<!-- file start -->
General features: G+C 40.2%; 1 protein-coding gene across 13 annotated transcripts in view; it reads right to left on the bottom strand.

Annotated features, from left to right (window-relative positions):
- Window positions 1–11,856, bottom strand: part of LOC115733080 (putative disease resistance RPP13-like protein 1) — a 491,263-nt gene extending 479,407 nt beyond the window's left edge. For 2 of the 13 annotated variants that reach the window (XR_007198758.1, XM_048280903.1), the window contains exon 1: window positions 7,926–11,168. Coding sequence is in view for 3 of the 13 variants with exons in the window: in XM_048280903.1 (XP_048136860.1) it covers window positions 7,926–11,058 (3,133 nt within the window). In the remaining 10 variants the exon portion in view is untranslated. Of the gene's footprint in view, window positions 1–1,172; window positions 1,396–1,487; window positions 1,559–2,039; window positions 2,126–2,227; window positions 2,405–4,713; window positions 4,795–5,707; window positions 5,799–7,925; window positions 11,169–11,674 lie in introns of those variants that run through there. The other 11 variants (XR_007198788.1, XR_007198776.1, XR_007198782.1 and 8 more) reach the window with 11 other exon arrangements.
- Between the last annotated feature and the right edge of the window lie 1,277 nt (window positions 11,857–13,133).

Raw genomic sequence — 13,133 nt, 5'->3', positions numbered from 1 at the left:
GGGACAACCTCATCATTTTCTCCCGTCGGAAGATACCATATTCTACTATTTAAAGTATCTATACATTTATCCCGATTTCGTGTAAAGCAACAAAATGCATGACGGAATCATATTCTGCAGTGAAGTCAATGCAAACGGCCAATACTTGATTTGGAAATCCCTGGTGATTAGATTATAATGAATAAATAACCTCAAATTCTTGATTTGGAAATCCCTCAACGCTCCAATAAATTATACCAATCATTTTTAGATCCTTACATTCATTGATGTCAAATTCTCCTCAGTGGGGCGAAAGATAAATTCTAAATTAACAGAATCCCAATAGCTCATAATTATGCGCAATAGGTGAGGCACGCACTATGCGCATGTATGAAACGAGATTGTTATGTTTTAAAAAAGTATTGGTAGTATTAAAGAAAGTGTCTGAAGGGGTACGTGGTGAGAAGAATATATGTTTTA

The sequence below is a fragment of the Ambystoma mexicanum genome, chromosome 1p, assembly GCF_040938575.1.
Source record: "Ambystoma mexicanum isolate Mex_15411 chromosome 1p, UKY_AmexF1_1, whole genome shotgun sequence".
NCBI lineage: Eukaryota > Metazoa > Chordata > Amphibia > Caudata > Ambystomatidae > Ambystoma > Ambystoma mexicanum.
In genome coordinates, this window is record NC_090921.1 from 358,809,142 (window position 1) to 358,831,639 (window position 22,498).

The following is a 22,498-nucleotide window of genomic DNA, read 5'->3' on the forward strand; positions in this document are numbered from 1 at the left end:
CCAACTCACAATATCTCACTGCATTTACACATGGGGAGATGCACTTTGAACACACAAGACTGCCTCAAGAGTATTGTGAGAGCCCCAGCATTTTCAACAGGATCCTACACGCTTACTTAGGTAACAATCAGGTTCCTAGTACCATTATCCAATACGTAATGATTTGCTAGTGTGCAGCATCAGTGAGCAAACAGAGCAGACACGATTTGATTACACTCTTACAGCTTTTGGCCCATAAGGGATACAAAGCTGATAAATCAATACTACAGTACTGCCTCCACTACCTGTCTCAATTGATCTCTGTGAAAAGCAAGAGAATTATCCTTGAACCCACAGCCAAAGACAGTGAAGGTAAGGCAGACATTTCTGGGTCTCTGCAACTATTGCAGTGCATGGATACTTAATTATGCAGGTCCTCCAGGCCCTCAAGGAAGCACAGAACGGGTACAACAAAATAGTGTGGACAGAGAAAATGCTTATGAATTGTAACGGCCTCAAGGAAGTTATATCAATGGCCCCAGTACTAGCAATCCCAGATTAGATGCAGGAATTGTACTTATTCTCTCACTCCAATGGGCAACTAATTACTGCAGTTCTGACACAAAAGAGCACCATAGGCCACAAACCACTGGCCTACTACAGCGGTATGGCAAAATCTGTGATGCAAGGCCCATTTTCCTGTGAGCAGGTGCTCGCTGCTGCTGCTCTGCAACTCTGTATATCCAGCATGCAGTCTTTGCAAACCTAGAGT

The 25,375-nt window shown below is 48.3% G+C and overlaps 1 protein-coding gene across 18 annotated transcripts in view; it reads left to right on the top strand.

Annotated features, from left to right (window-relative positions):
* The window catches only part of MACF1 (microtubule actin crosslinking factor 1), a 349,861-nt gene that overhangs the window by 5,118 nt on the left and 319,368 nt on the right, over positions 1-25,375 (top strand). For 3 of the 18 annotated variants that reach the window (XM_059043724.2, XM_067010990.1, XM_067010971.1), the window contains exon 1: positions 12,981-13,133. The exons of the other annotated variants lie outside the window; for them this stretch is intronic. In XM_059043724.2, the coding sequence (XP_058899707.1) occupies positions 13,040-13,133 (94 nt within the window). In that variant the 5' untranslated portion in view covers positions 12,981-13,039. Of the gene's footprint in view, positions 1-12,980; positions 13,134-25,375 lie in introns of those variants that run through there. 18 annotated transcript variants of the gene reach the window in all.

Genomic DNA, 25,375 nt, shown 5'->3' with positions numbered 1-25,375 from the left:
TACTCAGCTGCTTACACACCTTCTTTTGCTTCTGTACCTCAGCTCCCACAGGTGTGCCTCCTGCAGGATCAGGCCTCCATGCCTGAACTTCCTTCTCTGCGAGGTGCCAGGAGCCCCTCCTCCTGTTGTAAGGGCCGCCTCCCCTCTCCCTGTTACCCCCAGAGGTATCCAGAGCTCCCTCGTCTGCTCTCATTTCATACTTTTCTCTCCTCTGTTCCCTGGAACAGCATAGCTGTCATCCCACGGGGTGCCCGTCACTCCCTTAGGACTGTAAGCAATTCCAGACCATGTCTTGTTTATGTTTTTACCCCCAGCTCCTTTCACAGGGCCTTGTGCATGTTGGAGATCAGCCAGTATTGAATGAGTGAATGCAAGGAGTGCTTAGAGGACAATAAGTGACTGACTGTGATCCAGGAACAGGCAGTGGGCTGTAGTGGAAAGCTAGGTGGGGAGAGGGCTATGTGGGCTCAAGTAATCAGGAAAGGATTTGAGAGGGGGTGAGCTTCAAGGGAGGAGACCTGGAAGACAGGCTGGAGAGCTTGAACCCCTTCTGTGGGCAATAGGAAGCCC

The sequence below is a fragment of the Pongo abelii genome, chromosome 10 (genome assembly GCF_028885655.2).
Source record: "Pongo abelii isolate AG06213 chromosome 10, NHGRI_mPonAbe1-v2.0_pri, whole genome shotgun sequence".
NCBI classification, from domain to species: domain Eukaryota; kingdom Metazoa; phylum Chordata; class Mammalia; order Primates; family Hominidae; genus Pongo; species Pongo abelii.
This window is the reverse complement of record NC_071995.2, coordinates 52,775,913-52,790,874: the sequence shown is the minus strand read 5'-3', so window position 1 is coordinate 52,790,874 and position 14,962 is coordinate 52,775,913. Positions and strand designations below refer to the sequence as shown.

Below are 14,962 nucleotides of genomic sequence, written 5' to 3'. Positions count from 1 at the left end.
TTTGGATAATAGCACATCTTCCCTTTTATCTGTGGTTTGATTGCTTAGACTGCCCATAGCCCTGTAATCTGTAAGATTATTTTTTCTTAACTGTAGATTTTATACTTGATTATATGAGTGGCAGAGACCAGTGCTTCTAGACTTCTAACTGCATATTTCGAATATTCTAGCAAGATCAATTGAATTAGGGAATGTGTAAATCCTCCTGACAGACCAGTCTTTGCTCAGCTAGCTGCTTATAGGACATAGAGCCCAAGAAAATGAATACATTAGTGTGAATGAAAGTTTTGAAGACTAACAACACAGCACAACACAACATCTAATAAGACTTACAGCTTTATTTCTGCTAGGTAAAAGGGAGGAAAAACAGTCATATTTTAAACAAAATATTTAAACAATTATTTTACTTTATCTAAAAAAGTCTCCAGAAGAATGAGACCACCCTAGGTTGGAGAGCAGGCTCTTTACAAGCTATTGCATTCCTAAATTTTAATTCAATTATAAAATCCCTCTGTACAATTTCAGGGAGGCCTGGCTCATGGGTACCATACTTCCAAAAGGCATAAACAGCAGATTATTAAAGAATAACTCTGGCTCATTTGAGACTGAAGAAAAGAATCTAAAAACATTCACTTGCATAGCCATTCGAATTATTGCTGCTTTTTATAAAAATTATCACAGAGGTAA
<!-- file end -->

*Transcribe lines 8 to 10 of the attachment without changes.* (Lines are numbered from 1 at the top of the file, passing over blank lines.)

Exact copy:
Source record: "Ambystoma mexicanum isolate Mex_15411 chromosome 1p, UKY_AmexF1_1, whole genome shotgun sequence".
NCBI lineage: Eukaryota > Metazoa > Chordata > Amphibia > Caudata > Ambystomatidae > Ambystoma > Ambystoma mexicanum.
In genome coordinates, this window is record NC_090921.1 from 358,809,142 (window position 1) to 358,831,639 (window position 22,498).